Page last updated at 05:15 GMT, Monday, 9 February 2009

Marijuana testicular cancer link

Woman smoking
Regular smoking was linked to the most aggressive form

Frequent or long-term marijuana use may raise a man's risk of testicular cancer, American research suggests.

The study of 369 men, published in the journal Cancer, found being a regular marijuana user doubled the risk compared to those who never smoked it.

The results suggest that it may be linked to the most aggressive form of the cancer.

A spokesman for Cancer Research UK said that no previous studies had found a link between marijuana and the disease.

What young men should know is first, we know very little about the long-term health consequences of marijuana smoking, especially heavy marijuana smoking
Dr Stephen Schwartz
Fred Hutchinson Cancer Institute

Testicular cancer is one of the most common cancers in younger men, with approximately 2,000 new cases each year in the UK.

Incidence in Europe and North America is far higher than in some other parts of the world, and has been rising steadily for no apparent reason.

Known risk factors for the cancer include previous injuries to the testicles, a family history of the disease, or suffering from undescended testicles as a young child.

The study from scientists at the Fred Hutchinson Cancer Research Center in Seattle is the first to look specifically at marijuana use in relation to the disease.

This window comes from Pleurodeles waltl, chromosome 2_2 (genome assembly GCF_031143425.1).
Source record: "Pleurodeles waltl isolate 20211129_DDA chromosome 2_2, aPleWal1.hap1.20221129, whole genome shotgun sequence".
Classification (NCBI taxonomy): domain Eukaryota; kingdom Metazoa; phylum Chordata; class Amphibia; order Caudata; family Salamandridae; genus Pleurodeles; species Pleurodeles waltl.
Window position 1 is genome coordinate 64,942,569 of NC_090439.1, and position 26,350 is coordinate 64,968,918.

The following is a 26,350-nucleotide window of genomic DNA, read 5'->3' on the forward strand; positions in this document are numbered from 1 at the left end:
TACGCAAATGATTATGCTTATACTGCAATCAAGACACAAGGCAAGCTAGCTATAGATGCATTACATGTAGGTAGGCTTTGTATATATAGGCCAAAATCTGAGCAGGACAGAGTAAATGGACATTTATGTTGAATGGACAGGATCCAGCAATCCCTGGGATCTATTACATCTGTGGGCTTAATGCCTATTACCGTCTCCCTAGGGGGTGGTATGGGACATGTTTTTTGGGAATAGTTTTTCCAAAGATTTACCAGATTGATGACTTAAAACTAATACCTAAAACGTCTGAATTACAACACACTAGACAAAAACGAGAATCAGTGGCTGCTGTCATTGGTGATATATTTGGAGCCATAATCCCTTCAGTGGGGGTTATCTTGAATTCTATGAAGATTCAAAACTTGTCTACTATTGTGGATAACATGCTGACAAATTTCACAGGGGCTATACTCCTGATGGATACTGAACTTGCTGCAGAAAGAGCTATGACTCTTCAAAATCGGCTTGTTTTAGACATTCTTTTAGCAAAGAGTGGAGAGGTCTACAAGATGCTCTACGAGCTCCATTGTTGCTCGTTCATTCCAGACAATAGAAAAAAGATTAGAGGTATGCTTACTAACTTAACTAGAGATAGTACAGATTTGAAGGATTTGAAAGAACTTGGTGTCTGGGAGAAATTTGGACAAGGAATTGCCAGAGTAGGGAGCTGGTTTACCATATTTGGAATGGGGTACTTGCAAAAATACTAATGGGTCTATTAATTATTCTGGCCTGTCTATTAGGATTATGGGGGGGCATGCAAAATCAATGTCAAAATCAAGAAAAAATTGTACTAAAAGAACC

They studied 369 men aged 18 to 44, who had been diagnosed with testicular cancer, and quizzed them about marijuana use.

Their replies were compared to those from almost 1,000 apparently healthy control subjects.

Even after adjusting the figures to take account of the other known risk factors, marijuana use remained a clear risk factor for testicular cancer.

Just being a marijuana smoker seemed to carry a 70% extra risk, while those who smoked it regularly, or had smoked from an early age, had twice the risk compared to those who had never smoked it.

A connection was made to nonseminoma, a fast-growing form of testicular cancer which accounts for approximately 40% of all cases, and tends to strike younger.

Puberty chance

Dr Janet Daling, one of the authors, said that puberty might be a "window of opportunity" during which boys were more vulnerable to environmental factors such as the chemicals in marijuana.

Testicular cancer
Testicular cancer is usually easily treated
"This is consistent with the study's findings that the elevated risk of nonseminoma-type testicular cancer in particular was associated with marijuana use prior to 18," she said.

Another research, Dr Stephen Schwartz, said: "What young men should know is first, we know very little about the long-term health consequences of marijuana smoking, especially heavy marijuana smoking, and second, our study provides some evidence that testicular cancer could be one adverse consequence."

The next step, he said, would be to look more closely at cells in the testicles to see if any of them had receptors set up to respond to cannabis chemicals.

Henry Scowcroft, from Cancer Research UK, said: "As the researchers themselves point out, this is the first inkling that there is any association between chronic marijuana use and testicular cancer.

"But the researchers only interviewed a relatively small number of men.

"So before we can reach any firm conclusions about whether this is a cause-and-effect relationship, rather than a statistical blip, the result needs to be replicated in a much larger study."

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